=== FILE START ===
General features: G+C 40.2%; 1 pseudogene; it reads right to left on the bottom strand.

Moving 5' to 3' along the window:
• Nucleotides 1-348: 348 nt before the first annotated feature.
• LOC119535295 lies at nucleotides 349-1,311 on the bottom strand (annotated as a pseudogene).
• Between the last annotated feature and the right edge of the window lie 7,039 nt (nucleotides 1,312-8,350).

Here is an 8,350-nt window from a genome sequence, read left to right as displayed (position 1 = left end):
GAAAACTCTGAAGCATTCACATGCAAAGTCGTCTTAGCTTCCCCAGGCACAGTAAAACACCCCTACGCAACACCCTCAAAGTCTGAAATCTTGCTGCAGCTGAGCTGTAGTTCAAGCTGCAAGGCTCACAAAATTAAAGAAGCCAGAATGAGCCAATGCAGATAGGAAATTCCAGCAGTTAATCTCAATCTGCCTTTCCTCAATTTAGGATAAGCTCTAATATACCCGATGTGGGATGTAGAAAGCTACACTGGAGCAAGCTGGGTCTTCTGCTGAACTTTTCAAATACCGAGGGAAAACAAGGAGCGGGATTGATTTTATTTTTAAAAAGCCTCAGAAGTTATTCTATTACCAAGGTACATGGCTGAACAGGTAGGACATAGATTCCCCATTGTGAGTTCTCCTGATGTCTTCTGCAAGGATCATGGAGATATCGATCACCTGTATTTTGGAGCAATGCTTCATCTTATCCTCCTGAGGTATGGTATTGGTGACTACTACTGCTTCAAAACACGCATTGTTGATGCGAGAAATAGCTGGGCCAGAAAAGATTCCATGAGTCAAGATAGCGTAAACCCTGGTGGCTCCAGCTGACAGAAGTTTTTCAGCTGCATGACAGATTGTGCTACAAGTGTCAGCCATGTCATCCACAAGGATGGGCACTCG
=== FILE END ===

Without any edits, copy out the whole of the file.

General features: G+C 40.2%; 1 pseudogene; it reads right to left on the bottom strand.

Moving 5' to 3' along the window:
• Nucleotides 1-348: 348 nt before the first annotated feature.
• LOC119535295 lies at nucleotides 349-1,311 on the bottom strand (annotated as a pseudogene).
• Between the last annotated feature and the right edge of the window lie 7,039 nt (nucleotides 1,312-8,350).

Here is an 8,350-nt window from a genome sequence, read left to right as displayed (position 1 = left end):
GAAAACTCTGAAGCATTCACATGCAAAGTCGTCTTAGCTTCCCCAGGCACAGTAAAACACCCCTACGCAACACCCTCAAAGTCTGAAATCTTGCTGCAGCTGAGCTGTAGTTCAAGCTGCAAGGCTCACAAAATTAAAGAAGCCAGAATGAGCCAATGCAGATAGGAAATTCCAGCAGTTAATCTCAATCTGCCTTTCCTCAATTTAGGATAAGCTCTAATATACCCGATGTGGGATGTAGAAAGCTACACTGGAGCAAGCTGGGTCTTCTGCTGAACTTTTCAAATACCGAGGGAAAACAAGGAGCGGGATTGATTTTATTTTTAAAAAGCCTCAGAAGTTATTCTATTACCAAGGTACATGGCTGAACAGGTAGGACATAGATTCCCCATTGTGAGTTCTCCTGATGTCTTCTGCAAGGATCATGGAGATATCGATCACCTGTATTTTGGAGCAATGCTTCATCTTATCCTCCTGAGGTATGGTATTGGTGACTACTACTGCTTCAAAACACGCATTGTTGATGCGAGAAATAGCTGGGCCAGAAAAGATTCCATGAGTCAAGATAGCGTAAACCCTGGTGGCTCCAGCTGACAGAAGTTTTTCAGCTGCATGACAGATTGTGCTACAAGTGTCAGCCATGTCATCCACAAGGATGGGCACTCG